The House District 71 seat will continue to be held by an official in the education business, but whether it’s longtime school board member Buddy Mincey or retired teacher Lori Callais is yet to be determined by Livingston Parish voters.
Callais and Mincey are on the ballot for the Nov. 16 runoff, both vying to replace term-limited J. Rodgers Pope, a former superintendent of the Livingston Parish school system who won the Senate District 13 race in the Oct. 12 election.
Both candidates tout their education bona fides going into a second round of voting.
Democrat Callais is a retired school teacher and grandmother whose focus centers on education in all of its aspects — school work, teacher pay, apprenticeship programs, college pathways and continued workforce education.
With candidates boasting career experience ranging from the petrochemical industry to a school teacher, a mix of Democrats and Republicans, ve…
“We need to pay our teachers well because we’re losing them,” she said. “We need to also make sure we have programs so that our kids can leave school to work, so they have apprenticeship or dual enrollment programs that let them go to college. We need it all to be well-rounded, and to me, the base of our economy is our workforce.”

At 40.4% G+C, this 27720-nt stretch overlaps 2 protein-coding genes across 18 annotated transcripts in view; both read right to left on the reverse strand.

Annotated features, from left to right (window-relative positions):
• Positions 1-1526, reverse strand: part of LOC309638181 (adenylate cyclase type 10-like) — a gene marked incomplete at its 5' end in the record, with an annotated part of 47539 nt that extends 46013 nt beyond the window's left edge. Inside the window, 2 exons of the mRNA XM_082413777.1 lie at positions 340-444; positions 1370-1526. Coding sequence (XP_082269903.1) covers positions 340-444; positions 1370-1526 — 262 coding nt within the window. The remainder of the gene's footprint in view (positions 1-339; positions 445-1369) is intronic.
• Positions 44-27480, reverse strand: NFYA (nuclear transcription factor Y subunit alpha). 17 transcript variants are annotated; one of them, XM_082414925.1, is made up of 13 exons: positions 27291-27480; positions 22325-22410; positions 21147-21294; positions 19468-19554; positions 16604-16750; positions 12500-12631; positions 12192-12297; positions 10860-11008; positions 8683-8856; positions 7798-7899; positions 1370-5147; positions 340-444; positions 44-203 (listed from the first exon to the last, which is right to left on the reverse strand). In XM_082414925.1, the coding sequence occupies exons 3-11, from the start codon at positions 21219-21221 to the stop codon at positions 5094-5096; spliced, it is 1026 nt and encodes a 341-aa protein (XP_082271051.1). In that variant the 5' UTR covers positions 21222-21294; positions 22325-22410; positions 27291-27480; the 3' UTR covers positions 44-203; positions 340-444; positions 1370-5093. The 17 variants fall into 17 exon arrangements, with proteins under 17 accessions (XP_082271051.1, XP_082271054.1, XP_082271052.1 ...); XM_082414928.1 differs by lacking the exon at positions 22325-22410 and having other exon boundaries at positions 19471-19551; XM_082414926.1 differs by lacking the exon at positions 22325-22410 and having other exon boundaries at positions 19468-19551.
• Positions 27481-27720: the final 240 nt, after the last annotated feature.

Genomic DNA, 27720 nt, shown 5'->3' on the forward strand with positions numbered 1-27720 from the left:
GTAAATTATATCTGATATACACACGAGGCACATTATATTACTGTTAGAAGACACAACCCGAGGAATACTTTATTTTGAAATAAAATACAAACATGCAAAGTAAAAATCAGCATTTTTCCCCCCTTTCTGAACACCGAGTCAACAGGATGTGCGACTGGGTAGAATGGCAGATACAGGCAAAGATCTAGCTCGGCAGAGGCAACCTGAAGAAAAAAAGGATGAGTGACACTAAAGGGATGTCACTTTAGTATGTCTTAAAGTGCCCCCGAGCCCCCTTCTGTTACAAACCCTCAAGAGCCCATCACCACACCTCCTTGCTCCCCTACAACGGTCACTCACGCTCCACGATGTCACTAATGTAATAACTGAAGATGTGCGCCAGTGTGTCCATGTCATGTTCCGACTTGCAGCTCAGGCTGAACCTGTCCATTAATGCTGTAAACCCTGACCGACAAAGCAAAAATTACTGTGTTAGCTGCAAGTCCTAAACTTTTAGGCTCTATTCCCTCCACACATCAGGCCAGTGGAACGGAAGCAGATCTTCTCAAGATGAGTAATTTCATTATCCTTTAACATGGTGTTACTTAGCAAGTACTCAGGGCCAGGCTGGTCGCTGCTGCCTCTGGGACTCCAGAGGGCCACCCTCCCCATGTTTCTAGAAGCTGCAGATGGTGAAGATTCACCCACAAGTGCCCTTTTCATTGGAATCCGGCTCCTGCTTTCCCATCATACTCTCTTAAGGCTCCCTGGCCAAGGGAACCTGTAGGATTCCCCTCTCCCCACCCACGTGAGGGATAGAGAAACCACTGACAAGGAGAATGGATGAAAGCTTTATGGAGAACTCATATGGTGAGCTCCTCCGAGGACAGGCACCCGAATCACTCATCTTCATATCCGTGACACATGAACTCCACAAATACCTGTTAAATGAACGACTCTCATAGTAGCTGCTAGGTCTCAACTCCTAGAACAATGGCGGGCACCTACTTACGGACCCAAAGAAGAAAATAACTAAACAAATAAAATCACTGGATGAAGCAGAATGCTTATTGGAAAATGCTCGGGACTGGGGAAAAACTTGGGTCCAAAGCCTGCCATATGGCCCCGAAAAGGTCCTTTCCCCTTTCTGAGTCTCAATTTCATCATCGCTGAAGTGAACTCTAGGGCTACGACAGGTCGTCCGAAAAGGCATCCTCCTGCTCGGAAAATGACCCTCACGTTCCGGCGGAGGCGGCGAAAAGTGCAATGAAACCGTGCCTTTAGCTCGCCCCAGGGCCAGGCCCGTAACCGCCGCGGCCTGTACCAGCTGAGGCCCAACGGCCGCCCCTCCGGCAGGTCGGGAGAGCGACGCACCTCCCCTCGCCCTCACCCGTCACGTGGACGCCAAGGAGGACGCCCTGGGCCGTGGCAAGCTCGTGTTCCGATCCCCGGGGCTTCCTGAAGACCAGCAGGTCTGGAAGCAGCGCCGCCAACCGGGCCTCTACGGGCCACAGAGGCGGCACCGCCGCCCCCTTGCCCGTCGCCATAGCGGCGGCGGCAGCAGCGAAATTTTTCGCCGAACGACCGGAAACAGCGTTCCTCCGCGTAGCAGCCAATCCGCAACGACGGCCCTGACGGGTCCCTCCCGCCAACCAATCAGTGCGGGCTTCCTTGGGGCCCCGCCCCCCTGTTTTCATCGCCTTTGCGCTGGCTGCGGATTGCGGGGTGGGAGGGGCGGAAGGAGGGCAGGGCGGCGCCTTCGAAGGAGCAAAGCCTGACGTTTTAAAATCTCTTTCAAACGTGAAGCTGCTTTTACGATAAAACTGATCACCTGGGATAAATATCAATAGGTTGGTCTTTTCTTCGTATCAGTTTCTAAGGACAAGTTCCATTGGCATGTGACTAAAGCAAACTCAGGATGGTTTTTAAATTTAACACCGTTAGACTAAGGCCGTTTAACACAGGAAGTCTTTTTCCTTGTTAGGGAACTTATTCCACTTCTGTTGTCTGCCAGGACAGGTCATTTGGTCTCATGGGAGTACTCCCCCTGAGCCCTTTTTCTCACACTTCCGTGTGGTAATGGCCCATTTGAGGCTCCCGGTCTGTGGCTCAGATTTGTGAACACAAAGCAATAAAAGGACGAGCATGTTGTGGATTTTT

Drainage and flood control, along with protecting health care, were among other issues Callais identified as priorities.
She said she'll be a full-time legislator if elected, unlike her opponent in the race, who works in the petrochemical industry.
“We need to make sure people look at the candidates and see what they believe in and what they have to offer,” Callais said.
Mincey, who has served as the Livingston Parish School Board president for the last year and vice president for eight years prior in his now 13-year stint on the board, touts his budget focus and administrative side of education as an obvious pathway to legislative success.
“I have a record of working with legislators and our parish delegation to deal with our educational needs,” he said. “I’ve been actively working to improve our facilities, I’ve dealt with reforms, I know what our budgets are and how hard it is to give raises but how deserving our employees are.”
Mincey has served on the board’s budget and goals committee that manages the district’s more than $300 million budget. He pointed to successfully navigating through the 2016 flood and a 2011 round of state budget cuts as touchstones to his success in the role.
“We’ve had to do more with less, and I’ve been very engaged in that process,” Mincey said. “ I think one of the things we had to do is regain the public’s trust in state government, and you do that by good government and electing the right people, so I’m hopeful to be the person to bring that confidence back.”
Early voting for the Nov. 16 runoff began Saturday and will continue through this Saturday, Nov. 9. For more voting information, see sos.la.gov.